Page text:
Given their reliability and environmental control, biosafety cabinets and fixed enclosures are the standard approach for performing UV-C disinfection in healthcare settings. However, UV-C is also particularly amenable to creating handheld platforms for consumer use. UV wands and small boxes for cellphones and other personal items are battery-powered and are ideal for resource constrained healthcare settings as well as personal use.

To disinfect larger surfaces around a room and objects that cannot be moved, a mobile system is needed. Therefore, it is desirable to create an autonomous or a semi-autonomous platform that can disinfect these rooms or other large spaces routinely. In general, current UV-C systems suitable for this task largely fall into one of the two categories: passive robots that operate simply within their environments and active robots that interact with components of their environments. Each type of robot has its own advantages and disadvantages associated with its development, implementation, and utilization.

The passive robots are much simpler systems, whose designs typically involve a mobile base with fixed vertical UV-C sources and are usually marketed as accomplishing “whole-room disinfection.” A few of these systems existed commercially prior to the COVID-19 pandemic, motivated by the need to reduce hospital acquired antibiotic-resistant bacterial infections.117,120–122 The fairly simplistic design of the most basic models allowed the manufacturing of these robots to be rapidly increased, and systems were beginning to be broadly distributed within a few weeks of the pandemic being formally acknowledged worldwide.

The design is primarily determined by the degree of autonomy, and the majority of systems rely on either pulsed xenon lamps100,123–125 or mercury gas bulbs.125 One study has suggested that the continuous dose of UV-C light provided by the mercury bulbs is more effective at reducing pathogen levels than that provided by pulsed xenon lamps.125 These lights are mounted upright on a mobile base, which ranges from a simple wheeled base that has to be manually moved around to a robotic base that allows for more autonomous use. Many of these systems have built-in safety measures, including motion-detecting sensors or lidar to detect people and automatically shut off the bulbs to prevent harmful exposure. Some also integrate sensory data and use software-based methods to enhance and optimize the delivery of UV-C light throughout the room, such as measuring reflected UV-C light to ensure that the lowest dose delivered throughout the room meets the minimum dosage required for disinfection.101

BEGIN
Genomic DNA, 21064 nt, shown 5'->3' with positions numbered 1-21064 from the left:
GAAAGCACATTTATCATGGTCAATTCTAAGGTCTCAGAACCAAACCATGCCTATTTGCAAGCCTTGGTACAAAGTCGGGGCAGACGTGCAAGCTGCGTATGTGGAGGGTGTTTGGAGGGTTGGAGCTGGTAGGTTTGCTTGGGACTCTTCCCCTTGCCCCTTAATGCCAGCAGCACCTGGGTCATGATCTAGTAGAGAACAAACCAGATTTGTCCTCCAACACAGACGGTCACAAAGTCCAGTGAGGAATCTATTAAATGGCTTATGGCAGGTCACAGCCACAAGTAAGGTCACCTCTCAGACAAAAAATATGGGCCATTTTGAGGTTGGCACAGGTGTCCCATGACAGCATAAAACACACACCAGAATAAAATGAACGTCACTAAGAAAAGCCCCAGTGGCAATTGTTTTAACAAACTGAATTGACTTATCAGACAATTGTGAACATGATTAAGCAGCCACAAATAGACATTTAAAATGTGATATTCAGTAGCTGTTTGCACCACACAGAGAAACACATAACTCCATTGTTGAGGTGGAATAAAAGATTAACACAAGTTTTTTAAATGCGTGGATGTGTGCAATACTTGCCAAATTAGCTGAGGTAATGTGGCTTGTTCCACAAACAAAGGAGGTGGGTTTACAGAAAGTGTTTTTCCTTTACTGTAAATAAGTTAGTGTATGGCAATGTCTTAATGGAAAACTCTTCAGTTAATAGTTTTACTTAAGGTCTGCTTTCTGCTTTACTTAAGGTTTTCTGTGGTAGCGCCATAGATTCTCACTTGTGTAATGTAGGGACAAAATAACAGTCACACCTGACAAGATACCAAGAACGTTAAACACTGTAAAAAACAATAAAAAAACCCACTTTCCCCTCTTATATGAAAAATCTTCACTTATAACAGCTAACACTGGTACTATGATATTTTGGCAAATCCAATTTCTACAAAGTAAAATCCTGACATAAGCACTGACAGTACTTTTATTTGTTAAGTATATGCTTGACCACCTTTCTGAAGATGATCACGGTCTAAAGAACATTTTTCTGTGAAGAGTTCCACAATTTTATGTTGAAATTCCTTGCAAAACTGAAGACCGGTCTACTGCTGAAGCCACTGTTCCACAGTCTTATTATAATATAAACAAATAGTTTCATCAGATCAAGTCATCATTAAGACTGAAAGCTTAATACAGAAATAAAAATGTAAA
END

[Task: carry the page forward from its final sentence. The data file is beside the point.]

Studies of these passive robots have confirmed some of the theoretical advantages of UV-C disinfection. Through their “no touch” disinfection process, they remove the human error from the process of disinfection and allow for more frequent cleanings since a person is not required to be present during operation of the robot. However, these robots still suffer from limitations due to safety concerns; because they uniformly emit UV-C light throughout a room, the room must be completely empty of people to avoid potential harm. In addition, because UV-C light diminishes in intensity proportional to the distance squared, some hospitals have found the added inconvenience of positioning high-touch surfaces (such as mobile computer stands, hospitals beds, and tables) around the UV-C robot125 or moving the UV-C robot to several different positions within a room123 to be necessary.